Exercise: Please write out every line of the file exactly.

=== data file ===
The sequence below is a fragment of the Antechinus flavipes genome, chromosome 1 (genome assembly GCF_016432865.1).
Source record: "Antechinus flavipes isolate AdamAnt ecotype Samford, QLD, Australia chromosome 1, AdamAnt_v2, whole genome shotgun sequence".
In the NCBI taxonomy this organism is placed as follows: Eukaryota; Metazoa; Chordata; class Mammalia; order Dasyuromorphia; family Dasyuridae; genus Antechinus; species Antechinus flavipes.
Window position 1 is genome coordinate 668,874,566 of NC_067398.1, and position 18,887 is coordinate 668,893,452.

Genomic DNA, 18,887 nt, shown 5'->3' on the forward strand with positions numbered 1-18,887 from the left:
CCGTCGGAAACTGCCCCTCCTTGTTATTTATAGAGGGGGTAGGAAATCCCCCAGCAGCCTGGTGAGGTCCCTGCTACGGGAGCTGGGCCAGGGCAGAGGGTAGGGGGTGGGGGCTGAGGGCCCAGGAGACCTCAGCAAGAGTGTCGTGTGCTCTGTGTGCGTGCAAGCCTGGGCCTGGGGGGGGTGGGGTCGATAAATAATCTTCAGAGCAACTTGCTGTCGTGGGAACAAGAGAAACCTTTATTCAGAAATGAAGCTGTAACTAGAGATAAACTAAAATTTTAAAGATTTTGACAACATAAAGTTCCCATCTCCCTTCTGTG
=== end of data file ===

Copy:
The sequence below is a fragment of the Antechinus flavipes genome, chromosome 1 (genome assembly GCF_016432865.1).
Source record: "Antechinus flavipes isolate AdamAnt ecotype Samford, QLD, Australia chromosome 1, AdamAnt_v2, whole genome shotgun sequence".
In the NCBI taxonomy this organism is placed as follows: Eukaryota; Metazoa; Chordata; class Mammalia; order Dasyuromorphia; family Dasyuridae; genus Antechinus; species Antechinus flavipes.
Window position 1 is genome coordinate 668,874,566 of NC_067398.1, and position 18,887 is coordinate 668,893,452.

Genomic DNA, 18,887 nt, shown 5'->3' on the forward strand with positions numbered 1-18,887 from the left:
CCGTCGGAAACTGCCCCTCCTTGTTATTTATAGAGGGGGTAGGAAATCCCCCAGCAGCCTGGTGAGGTCCCTGCTACGGGAGCTGGGCCAGGGCAGAGGGTAGGGGGTGGGGGCTGAGGGCCCAGGAGACCTCAGCAAGAGTGTCGTGTGCTCTGTGTGCGTGCAAGCCTGGGCCTGGGGGGGGTGGGGTCGATAAATAATCTTCAGAGCAACTTGCTGTCGTGGGAACAAGAGAAACCTTTATTCAGAAATGAAGCTGTAACTAGAGATAAACTAAAATTTTAAAGATTTTGACAACATAAAGTTCCCATCTCCCTTCTGTG